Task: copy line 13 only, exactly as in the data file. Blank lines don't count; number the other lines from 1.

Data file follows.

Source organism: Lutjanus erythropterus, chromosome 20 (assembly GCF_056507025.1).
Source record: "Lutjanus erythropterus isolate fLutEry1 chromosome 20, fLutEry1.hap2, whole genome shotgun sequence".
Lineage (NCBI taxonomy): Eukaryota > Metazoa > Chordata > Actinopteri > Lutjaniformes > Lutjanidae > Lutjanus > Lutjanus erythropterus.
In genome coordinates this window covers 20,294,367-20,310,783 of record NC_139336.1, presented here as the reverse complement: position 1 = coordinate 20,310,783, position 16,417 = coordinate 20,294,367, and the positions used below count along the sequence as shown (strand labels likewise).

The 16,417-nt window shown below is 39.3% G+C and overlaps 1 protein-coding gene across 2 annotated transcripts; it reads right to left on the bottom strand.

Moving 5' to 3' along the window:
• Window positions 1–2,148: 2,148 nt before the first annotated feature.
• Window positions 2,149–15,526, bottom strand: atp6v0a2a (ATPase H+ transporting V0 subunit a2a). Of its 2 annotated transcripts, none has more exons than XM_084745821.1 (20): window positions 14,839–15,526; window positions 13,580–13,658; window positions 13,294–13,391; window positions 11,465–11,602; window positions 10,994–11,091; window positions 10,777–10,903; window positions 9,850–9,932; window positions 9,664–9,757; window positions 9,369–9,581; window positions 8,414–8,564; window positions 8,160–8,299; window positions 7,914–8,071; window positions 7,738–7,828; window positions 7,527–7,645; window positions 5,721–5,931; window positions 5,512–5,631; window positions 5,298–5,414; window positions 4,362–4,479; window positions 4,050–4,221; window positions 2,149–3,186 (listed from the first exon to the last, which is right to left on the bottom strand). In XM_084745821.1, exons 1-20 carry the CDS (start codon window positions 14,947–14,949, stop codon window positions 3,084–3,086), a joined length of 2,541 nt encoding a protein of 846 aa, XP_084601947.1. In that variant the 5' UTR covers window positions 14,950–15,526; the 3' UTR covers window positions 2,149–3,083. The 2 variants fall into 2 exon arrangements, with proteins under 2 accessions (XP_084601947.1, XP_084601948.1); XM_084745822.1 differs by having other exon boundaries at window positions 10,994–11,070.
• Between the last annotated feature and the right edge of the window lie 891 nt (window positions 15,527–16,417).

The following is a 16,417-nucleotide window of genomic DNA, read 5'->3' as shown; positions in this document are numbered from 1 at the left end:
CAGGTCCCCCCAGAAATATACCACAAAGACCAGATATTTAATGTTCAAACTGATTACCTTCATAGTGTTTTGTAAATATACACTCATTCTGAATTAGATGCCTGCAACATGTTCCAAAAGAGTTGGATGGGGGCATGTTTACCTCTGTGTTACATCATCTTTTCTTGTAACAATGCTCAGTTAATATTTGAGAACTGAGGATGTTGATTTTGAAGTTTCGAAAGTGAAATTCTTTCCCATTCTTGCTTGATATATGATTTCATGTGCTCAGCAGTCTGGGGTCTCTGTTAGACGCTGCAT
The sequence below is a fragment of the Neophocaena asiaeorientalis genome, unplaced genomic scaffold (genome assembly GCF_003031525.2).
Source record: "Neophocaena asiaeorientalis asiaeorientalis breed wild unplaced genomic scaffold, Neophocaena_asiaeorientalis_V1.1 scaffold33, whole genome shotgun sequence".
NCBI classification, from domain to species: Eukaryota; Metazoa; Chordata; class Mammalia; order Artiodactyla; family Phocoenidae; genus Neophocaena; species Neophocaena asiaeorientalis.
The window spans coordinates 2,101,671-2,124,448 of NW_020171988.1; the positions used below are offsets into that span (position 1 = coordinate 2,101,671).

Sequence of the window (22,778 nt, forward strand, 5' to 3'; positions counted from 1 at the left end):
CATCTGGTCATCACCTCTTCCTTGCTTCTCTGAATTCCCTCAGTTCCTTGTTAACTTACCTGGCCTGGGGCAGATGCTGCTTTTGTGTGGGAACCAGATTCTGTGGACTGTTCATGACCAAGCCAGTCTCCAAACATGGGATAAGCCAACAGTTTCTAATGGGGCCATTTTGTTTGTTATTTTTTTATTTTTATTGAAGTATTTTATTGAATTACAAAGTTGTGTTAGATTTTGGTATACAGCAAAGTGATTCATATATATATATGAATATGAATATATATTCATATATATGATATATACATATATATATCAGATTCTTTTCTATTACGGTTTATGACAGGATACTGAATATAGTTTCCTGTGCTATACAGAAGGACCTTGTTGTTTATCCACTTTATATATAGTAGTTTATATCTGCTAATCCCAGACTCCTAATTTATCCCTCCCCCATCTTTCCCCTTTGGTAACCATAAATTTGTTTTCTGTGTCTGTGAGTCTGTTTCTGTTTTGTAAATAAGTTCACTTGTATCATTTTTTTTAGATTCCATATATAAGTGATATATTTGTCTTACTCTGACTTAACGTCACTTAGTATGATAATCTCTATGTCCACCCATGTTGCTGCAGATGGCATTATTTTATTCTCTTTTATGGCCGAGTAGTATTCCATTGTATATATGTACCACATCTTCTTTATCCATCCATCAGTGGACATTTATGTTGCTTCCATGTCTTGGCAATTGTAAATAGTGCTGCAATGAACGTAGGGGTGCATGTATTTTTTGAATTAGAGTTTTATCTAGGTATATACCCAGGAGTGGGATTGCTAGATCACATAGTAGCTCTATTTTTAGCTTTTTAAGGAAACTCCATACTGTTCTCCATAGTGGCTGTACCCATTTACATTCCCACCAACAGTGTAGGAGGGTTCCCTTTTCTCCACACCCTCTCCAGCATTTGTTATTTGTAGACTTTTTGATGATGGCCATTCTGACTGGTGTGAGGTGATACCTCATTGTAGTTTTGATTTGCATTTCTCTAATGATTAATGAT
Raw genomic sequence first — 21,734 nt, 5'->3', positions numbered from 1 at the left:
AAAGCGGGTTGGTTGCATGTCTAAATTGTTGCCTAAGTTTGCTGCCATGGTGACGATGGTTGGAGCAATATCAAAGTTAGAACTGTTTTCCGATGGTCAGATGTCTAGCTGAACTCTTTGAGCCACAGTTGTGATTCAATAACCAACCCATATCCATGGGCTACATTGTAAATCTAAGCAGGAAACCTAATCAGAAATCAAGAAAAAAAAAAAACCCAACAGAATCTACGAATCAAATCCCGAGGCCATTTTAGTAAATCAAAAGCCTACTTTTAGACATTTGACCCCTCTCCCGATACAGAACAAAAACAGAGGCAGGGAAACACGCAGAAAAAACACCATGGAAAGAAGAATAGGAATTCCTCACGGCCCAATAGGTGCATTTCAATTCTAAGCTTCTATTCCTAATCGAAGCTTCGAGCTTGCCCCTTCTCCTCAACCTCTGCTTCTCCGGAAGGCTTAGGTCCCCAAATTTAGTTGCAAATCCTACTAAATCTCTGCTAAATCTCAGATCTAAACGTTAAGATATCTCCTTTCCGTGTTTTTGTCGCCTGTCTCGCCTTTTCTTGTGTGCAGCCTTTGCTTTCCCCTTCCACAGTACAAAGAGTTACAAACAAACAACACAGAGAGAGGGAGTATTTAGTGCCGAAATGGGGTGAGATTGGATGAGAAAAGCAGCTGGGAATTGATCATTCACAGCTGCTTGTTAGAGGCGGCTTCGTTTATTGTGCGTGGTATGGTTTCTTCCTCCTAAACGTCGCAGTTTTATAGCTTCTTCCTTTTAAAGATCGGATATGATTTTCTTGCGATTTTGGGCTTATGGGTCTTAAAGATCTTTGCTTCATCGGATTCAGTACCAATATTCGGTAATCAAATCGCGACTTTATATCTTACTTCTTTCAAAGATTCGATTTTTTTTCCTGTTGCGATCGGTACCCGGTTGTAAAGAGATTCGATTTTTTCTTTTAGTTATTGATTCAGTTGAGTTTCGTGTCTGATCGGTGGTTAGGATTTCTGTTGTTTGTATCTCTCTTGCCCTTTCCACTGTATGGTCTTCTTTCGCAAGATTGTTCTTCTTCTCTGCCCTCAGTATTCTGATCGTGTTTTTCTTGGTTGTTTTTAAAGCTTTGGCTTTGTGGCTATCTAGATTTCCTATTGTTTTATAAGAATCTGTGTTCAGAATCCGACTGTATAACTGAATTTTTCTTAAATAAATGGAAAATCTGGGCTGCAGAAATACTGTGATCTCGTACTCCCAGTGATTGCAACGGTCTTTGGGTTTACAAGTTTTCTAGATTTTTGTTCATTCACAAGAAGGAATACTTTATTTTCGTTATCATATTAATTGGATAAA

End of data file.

Source record: "Neophocaena asiaeorientalis asiaeorientalis breed wild unplaced genomic scaffold, Neophocaena_asiaeorientalis_V1.1 scaffold33, whole genome shotgun sequence".